After you’ve identified the negative keywords that you want to add to your Google Ads account, you need to add them to your ad group or campaigns.

To add negative keywords to your campaigns, click on the appropriate campaign and look for the Summary section. If you’re using the view with the menu showing on the left side of the screen, expand Keywords and click on Negative keywords.

Either way, click on the blue + button next to NEGATIVE KEYWORDS.

You can add your list and hit save.

To add negative keywords to specific ad groups, click on the appropriate ad group and look for the keyword section. Click on negative keywords, then the same blue + button add, add your list, and save. You can also choose existing lists you’ve already created and add them here.

Depending on your ad groups, you may want to have global negative keywords at the campaign level and specific negative keywords for individual ad groups.

Campaign Level vs Ad Group Level Negative Keywords

Use the campaign level when you want to add a keyword to an entire campaign, including any ad groups, to avoid searches containing any of your negative keywords.

Set negative keywords at the ad group level, when you want negative keywords to apply only to certain ad groups. Your campaign-level negative keywords will still apply but you can add additional ones.

Improving Paid Search Ad Performance

When you’re spending money on paid search, you want your dollars working for you! Negative keywords help avoid unnecessary spending.

It’s important to review your ad performance regularly to look for negative keywords that need to be added to the list. Some negative keywords will be obvious. Others may not be so easy to spot. Check for the terms used by searchers and also look for these specific scenarios.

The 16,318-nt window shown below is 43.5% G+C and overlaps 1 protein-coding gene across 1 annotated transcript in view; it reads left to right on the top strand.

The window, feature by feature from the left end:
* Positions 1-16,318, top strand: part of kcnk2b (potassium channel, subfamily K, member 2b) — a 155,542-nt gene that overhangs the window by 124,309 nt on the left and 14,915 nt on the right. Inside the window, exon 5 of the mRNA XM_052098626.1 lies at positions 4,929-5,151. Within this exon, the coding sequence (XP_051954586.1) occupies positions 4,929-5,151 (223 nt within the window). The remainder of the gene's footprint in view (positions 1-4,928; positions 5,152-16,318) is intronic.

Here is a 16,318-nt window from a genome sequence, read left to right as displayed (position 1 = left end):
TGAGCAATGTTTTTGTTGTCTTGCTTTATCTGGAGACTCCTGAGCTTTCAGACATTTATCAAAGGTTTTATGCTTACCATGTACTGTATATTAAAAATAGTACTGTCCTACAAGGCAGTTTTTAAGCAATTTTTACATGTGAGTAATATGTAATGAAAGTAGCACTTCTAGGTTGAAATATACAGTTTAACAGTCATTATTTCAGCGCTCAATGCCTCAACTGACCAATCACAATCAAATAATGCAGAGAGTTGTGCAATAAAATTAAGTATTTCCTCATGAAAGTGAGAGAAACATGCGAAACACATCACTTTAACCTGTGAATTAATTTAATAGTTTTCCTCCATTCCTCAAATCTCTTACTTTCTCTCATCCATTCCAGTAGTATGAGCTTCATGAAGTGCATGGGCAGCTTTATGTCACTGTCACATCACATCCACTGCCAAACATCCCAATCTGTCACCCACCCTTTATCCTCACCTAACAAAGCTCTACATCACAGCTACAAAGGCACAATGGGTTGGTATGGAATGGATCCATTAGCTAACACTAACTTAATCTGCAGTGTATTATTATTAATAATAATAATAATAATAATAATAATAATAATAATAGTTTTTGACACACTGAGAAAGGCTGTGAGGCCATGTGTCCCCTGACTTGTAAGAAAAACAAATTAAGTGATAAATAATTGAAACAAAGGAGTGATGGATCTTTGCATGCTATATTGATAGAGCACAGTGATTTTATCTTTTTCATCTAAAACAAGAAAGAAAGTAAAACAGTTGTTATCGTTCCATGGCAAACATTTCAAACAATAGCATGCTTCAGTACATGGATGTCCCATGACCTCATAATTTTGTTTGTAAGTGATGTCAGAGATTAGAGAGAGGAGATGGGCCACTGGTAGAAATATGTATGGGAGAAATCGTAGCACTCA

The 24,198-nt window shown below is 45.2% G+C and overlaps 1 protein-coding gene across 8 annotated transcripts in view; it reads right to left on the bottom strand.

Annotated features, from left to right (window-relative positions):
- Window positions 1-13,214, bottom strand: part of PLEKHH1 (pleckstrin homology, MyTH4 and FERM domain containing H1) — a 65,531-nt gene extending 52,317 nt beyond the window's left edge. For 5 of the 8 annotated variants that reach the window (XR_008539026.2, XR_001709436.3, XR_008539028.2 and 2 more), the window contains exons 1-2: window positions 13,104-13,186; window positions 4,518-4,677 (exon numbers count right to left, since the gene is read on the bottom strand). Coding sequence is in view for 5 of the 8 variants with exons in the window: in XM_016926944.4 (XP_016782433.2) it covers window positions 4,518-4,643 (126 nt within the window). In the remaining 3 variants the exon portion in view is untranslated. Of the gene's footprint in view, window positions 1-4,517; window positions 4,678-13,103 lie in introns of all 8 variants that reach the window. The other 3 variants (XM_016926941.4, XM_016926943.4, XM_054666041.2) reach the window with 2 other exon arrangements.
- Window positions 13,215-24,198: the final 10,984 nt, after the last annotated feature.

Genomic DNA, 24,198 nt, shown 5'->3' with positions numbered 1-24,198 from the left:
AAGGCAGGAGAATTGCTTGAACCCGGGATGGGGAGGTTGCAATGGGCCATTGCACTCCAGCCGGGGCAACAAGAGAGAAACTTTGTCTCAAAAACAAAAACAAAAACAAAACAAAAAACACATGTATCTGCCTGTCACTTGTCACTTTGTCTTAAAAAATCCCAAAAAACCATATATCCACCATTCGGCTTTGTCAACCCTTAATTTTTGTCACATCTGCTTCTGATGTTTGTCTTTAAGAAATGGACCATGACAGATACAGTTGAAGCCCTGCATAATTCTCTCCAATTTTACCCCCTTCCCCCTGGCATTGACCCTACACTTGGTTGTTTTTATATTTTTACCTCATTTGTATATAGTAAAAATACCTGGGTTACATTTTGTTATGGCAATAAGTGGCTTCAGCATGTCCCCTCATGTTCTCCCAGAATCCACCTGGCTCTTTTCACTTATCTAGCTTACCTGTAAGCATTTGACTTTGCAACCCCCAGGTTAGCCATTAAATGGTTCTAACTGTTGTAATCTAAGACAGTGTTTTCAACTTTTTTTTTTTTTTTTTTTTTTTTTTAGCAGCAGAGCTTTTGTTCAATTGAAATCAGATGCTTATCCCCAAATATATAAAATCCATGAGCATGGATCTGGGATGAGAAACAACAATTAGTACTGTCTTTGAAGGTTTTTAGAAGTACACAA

Searches with poor CTRs

When you find keywords or phrases that generated impressions but have an extremely low clickthrough rate, check to make sure the keyword is relevant. You may want to exclude it from search results or craft a more targeted ad message to take advantage of the search volume.

Searches with poor conversion rates

If you get people to click but they fail to convert, it may mean you have a poor landing page strategy or a less-than-compelling offer. It may also mean you aren’t meeting the expectations of users when they click on your ad. If certain keywords trigger clickthroughs but fail to convert, you need to either fix your messaging or add to your negative keywords to avoid wasteful spending.

Searches with high cost-per-conversion

One of the keys to any profitable business is managing your cost per acquisition (CPA). When you find certain keywords that are converting but come at a high price, you should consider whether you want to continue using them. Often, you can find keywords that provide more cost-effective conversions and eliminate expensive ones.

The Bottom Line

Here’s what we learned.

  • Negative keywords are the best way to prevent your ads from showing up for people who are searching for content closely related to yours, but not likely to be relevant.
  • Using negative keywords has multiple benefits, including improving CTR, delivering more relevant ads, and increasing the conversion rate and ROI.
  • You can identify negative keywords when conducting your keyword research, or using Google Search Term Report
  • Make sure you add your negative keywords at the campaign level or ad group level as is appropriate.

Playing the search game effectively is part art and part science. Fortunately, using negative keywords and continually optimizing your campaigns can produce better results over time. Unfortunately, using negative keywords effectively can be time-consuming. If this sounds confusing or complex, you don’t need to go it alone. Main Street ROI can help. We’re a digital marketing agency focused on helping your business grow.

Want to learn more strategies to improve your paid search results or need help with any aspect of your digital marketing? Contact the experts at Main Street ROI today.